I'd love to run some updates on Christmas. Former letter writers: Can you send an update? Email me (meregoldstein at gmail.com) from your original address with UPDATE in the subject line. Let us know how it all worked out.
Q: Dear Meredith,
I have been dating my boyfriend for just over a year now. Our relationship has had its bumps, having always been long-distance, but when we're together we're both so happy. He's never been good at being romantic, and I realize that we're both still learning how to be in a committed relationship. For past holidays and special occasions, he hardly did anything. Last month was our one-year anniversary and I was so excited. By this point in our relationship, I had expressed my feelings to him about being somewhat disappointed in the past. He reassured me he would do better. Once again I was disappointed by the lack of anything, and because of that we got into a huge argument.
We were back to normal, and then it was my birthday. He did nothing but wish me a happy birthday. His birthday was just days before mine. I drove seven hours to see him and worked so hard to make him feel special and loved. Today, I feel sad under-appreciated. I don't know how to react or approach this matter with him.
Christmas is just around the corner. I got him a gift I'm sure he'll like, but I'm worried that I'll be disappointed again. These unsure feelings take all the joy out of gift giving/receiving. What do you think?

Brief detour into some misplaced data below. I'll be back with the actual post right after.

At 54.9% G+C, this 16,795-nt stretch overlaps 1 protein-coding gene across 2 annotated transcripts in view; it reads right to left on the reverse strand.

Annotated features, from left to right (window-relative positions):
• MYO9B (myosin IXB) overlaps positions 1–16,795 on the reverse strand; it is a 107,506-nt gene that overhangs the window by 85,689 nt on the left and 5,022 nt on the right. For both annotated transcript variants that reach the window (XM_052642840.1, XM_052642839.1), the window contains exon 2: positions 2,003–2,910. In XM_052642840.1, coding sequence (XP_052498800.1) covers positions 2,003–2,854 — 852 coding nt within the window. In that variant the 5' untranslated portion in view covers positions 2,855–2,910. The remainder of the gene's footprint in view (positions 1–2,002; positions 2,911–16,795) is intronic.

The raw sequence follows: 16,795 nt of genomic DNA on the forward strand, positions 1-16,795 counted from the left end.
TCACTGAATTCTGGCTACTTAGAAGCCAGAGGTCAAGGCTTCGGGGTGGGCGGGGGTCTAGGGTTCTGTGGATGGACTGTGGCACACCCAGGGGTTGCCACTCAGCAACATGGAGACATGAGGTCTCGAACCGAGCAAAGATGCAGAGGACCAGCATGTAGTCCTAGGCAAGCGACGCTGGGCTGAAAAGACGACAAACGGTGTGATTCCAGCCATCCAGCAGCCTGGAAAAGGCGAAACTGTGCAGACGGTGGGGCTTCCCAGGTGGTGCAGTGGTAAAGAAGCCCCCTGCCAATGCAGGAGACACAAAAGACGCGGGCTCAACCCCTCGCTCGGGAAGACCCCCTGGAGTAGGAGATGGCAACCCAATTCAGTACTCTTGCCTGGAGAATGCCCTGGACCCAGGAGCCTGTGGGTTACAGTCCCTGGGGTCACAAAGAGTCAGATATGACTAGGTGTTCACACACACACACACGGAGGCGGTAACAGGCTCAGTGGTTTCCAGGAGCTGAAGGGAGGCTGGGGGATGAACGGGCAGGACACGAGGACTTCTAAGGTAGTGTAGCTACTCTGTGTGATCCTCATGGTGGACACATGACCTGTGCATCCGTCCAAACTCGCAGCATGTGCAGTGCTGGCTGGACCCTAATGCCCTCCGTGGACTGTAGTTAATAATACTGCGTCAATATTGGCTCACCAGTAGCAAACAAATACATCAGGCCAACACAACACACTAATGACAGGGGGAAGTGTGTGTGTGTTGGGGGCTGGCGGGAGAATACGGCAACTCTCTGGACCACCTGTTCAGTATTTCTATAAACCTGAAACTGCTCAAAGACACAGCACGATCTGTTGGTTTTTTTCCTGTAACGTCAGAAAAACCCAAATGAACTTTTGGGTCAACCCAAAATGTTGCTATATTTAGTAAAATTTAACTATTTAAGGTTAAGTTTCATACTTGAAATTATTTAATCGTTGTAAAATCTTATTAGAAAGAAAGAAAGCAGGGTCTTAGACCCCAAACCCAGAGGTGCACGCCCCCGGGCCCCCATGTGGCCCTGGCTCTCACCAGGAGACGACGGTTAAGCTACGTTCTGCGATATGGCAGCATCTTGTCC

– Disappointed Birthday Girl, NY
A: Your best bet is to plan these holidays together. Talk about how you'd like to spend a special occasion, get his input, and then figure out how to execute the plan. Maybe for Christmas your gift to each other could be splitting an awesome hotel for a night. Come up with an idea and then figure out who does what to make it happen.
Holiday apathy is forgivable (some people are just bad at this), but only if he's a kind and giving person on all other days. He doesn't have to spend big money -- he just has to be excited about making you feel good.
Try planning as a twosome, and start paying attention to his generosity. Gifts aren't a big deal, but it's important that you feel celebrated. If you don't, this isn't going to work.
Readers? Can they work together on this? Is this a deal-breaker? Ever dated a bad gift giver? Help.
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Meredith Goldstein is a Boston Globe columnist who follows relationship trends and entertainment. She offers daily advice on Love Letters — and welcomes your comments. Meredith is also the author of "The Singles," a novel about complicated relationships. Follow Meredith at www.meredithgoldstein.netand on Twitter. Love Letters can be found in the print edition of The Boston Globe every Saturday in the G section.